One thing that does not make logical sense to people is that the symptoms of low stomach acid and high stomach acid are basically the same. When tested, 95% of people reporting acid reflux actually have LOW stomach acid, especially elders. For some reason, this seems to be missing information in MD schools so your MD will cleverly prescribe (or you will cleverly go down to the drug store and buy) ANTACIDs or ACID-BLOCKERS.
The symptom is regurgitation of acid from the stomach into the esophagus. We have a system in place to prevent that - it is a sphincter at the bottom of the esophagus, called the Lower Esophageal Sphincter (LES). It is given the signal to close by a certain level of stomach acid - so if you don't have that level, it doesn't close, and any acid you do make backs up into your esophagus, causing that burning pain. The drippy nose and phlegm are because your body is desperately trying to make mucous to protect those tissues. Long term exposure to this acid can cause mucous forming cells to form in the esophagus, and these tissue changes are called "Barrett's esophagus" and are pre-cancerous. So, we definitely want to avoid this, and that is the rationale for acid blockers, which fix the symptom and protect against Barrett's, but at a fairly high cost - and the problem hasn't been fixed, only the symptom.
Another contributor can be a hiatal hernia, when your stomach pushes up through the hole in your diaphragm designed for your esophagus and major arteries to pass through. Then, when you breathe or use your diaphragm, the stomach gets strangulated and squeezes the acid up into the esophagus. Hiatal hernias are caused by things that put pressure on your abdomen with no other place for the pressure to be relieved - straining at stool, picking things up while holding your breath, violent coughing or vomiting, tight waistbands, excess weight.
Antacids work, but only because they keep your stomach from making any acid at all. So, what are the functions of stomach acid - oh, nothing important. Let's see - protein digestion, for one - can't break proteins down for the next step of digestion without stomach acid. Mineral absorption, including iron. B12 absorption. Killing parasites and bacteria. Also, low stomach acid contributes to constipation.
Safety studies on antacids were done for 4-6 weeks. That is the length of time they are approved for - but I have patients who come in and have been on them for decades.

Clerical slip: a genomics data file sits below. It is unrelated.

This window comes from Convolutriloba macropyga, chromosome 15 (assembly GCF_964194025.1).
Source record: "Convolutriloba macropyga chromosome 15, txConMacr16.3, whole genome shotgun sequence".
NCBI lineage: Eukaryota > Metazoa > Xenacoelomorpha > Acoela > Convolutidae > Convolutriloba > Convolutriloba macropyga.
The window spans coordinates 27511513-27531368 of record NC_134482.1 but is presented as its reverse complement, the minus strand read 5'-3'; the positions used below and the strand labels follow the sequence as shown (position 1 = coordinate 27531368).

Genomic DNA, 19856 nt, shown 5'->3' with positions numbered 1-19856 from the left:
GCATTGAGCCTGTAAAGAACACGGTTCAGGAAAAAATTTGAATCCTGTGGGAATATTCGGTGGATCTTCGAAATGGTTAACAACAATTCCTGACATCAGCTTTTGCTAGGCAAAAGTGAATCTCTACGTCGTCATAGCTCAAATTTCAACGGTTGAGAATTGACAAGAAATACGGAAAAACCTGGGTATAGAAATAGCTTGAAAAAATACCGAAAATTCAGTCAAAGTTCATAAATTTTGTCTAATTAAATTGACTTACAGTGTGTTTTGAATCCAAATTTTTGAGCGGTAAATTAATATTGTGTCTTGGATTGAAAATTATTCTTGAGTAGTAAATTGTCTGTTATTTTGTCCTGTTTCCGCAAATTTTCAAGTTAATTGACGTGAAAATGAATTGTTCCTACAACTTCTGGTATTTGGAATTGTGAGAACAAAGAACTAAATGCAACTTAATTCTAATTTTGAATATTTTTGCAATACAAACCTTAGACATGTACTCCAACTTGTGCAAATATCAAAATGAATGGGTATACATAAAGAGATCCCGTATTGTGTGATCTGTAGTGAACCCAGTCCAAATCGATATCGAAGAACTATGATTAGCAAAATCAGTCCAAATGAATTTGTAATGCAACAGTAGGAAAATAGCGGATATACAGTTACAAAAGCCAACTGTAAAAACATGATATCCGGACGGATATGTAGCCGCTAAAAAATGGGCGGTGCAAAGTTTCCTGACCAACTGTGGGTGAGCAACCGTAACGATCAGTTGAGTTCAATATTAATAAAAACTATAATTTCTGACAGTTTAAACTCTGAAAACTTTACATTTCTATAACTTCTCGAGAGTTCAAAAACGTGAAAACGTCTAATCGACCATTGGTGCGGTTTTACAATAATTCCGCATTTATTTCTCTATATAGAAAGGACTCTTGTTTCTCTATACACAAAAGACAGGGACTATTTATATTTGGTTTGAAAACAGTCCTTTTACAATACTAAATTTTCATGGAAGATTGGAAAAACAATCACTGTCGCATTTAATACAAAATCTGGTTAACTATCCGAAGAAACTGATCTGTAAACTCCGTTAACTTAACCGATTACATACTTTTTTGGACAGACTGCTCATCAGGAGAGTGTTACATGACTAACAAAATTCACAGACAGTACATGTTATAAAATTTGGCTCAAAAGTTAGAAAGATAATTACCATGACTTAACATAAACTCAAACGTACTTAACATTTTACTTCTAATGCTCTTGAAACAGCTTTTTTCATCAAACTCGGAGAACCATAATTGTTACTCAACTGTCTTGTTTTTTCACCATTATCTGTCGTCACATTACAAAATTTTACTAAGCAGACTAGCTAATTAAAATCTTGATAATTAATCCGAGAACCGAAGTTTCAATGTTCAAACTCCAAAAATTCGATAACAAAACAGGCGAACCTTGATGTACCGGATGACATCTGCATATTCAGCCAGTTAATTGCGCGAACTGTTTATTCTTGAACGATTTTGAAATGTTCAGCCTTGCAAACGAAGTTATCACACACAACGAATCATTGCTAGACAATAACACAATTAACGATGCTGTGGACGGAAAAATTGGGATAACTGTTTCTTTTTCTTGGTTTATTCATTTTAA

Side effects: loss of bone density, osteoporosis (due to lack of mineral absorption). Constipation. Dementia (yep, it's right there in the literature). Nerve pain/neuralgia (due to low B12). Anemia (due to poor iron absorption). Dysbiosis (because bad bacteria aren't killed and overgrow). Parasites (ditto, not killed). *Dysbiosis leads to inflammation and inflammation is the cause of almost every chronic disease. And so on.
Now, anyone who has been on acid blockers can tell you that when they go off of them, it HURTS. And this convinces them to go back on. Well, it hurts because your body has a feedback system - you have low stomach acid, you make more. If you have none because you've been on acid blockers (which basically turn off the system) and then you stop - well the body goes "oh my god, there's no acid here, we've got to make a whole bunch". And thus this rebound symptom.
I have successfully helped many people get off of antacids and become symptom free after years of chronic reflux - it isn't that hard. Basically, they need demulcents to protect their esophagus from the acid as they stop the acid blockers, they need some way to INCREASE their stomach acid, and sometimes they also need an herbal formula to tighten up their lower esophageal sphincter. Many also need to have their hiatal hernia reduced, which can be done with a fairly simple visceral manipulation (which sometimes needs to be repeated a few times before it holds) and education about reducing actions which push the stomach up through the diaphragm. Also, avoiding trigger foods is important - soda, tomatoes, chocolate, coffee and mint seem to be almost universal, but specific food allergens can also trigger reflux.
Eating late at night is a problem because the stomach is full, and gravity is now against you. If you have a hiatal hernia or poor LES tone or stomach acid that is not strong enough to create the pH that triggers the LES to close, your stomach acid will spill up into the esophagus. Many people with bad gastric reflux will prop themselves up on pillows or elevate the head of the bed.
I took the time to write this up because it is a huge problem, acid blockers are one of the highest selling drugs, prescription or OTC, and they cause a lot of problematic side effects and may even set the stage for long term chronic disease. And because the average sensible person (and the average sensible MD) will think "symptoms of too much acid? What we need is an acid blocker" when actually the case is just the reverse.
Kind of like the thinking that eating fat makes you fat - makes sense, but isn't the least bit true. (Stay tuned for that installment.)
Here's to ENJOYING your holiday meals!